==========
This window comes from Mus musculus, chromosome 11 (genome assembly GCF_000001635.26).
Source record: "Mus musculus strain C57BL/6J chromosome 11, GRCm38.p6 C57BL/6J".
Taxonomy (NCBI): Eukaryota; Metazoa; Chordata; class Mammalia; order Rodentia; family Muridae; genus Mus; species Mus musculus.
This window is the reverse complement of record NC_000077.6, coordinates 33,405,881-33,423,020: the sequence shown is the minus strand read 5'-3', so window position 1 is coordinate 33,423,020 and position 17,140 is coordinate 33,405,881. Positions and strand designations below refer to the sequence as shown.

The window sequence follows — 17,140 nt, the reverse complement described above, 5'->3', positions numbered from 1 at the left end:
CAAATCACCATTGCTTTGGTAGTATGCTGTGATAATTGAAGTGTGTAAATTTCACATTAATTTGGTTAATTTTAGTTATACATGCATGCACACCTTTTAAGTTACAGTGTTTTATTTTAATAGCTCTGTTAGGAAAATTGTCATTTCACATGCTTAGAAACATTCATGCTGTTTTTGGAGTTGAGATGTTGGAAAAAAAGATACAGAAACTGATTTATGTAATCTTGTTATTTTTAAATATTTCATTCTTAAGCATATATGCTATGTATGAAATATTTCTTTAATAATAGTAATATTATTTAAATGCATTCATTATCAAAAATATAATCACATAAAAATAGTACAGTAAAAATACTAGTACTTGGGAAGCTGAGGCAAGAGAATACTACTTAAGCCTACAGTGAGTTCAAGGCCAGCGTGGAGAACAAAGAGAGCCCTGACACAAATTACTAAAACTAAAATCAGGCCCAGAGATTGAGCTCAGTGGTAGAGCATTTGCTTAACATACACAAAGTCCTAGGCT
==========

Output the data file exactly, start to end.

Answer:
This window comes from Mus musculus, chromosome 11 (genome assembly GCF_000001635.26).
Source record: "Mus musculus strain C57BL/6J chromosome 11, GRCm38.p6 C57BL/6J".
Taxonomy (NCBI): Eukaryota; Metazoa; Chordata; class Mammalia; order Rodentia; family Muridae; genus Mus; species Mus musculus.
This window is the reverse complement of record NC_000077.6, coordinates 33,405,881-33,423,020: the sequence shown is the minus strand read 5'-3', so window position 1 is coordinate 33,423,020 and position 17,140 is coordinate 33,405,881. Positions and strand designations below refer to the sequence as shown.

The window sequence follows — 17,140 nt, the reverse complement described above, 5'->3', positions numbered from 1 at the left end:
CAAATCACCATTGCTTTGGTAGTATGCTGTGATAATTGAAGTGTGTAAATTTCACATTAATTTGGTTAATTTTAGTTATACATGCATGCACACCTTTTAAGTTACAGTGTTTTATTTTAATAGCTCTGTTAGGAAAATTGTCATTTCACATGCTTAGAAACATTCATGCTGTTTTTGGAGTTGAGATGTTGGAAAAAAAGATACAGAAACTGATTTATGTAATCTTGTTATTTTTAAATATTTCATTCTTAAGCATATATGCTATGTATGAAATATTTCTTTAATAATAGTAATATTATTTAAATGCATTCATTATCAAAAATATAATCACATAAAAATAGTACAGTAAAAATACTAGTACTTGGGAAGCTGAGGCAAGAGAATACTACTTAAGCCTACAGTGAGTTCAAGGCCAGCGTGGAGAACAAAGAGAGCCCTGACACAAATTACTAAAACTAAAATCAGGCCCAGAGATTGAGCTCAGTGGTAGAGCATTTGCTTAACATACACAAAGTCCTAGGCT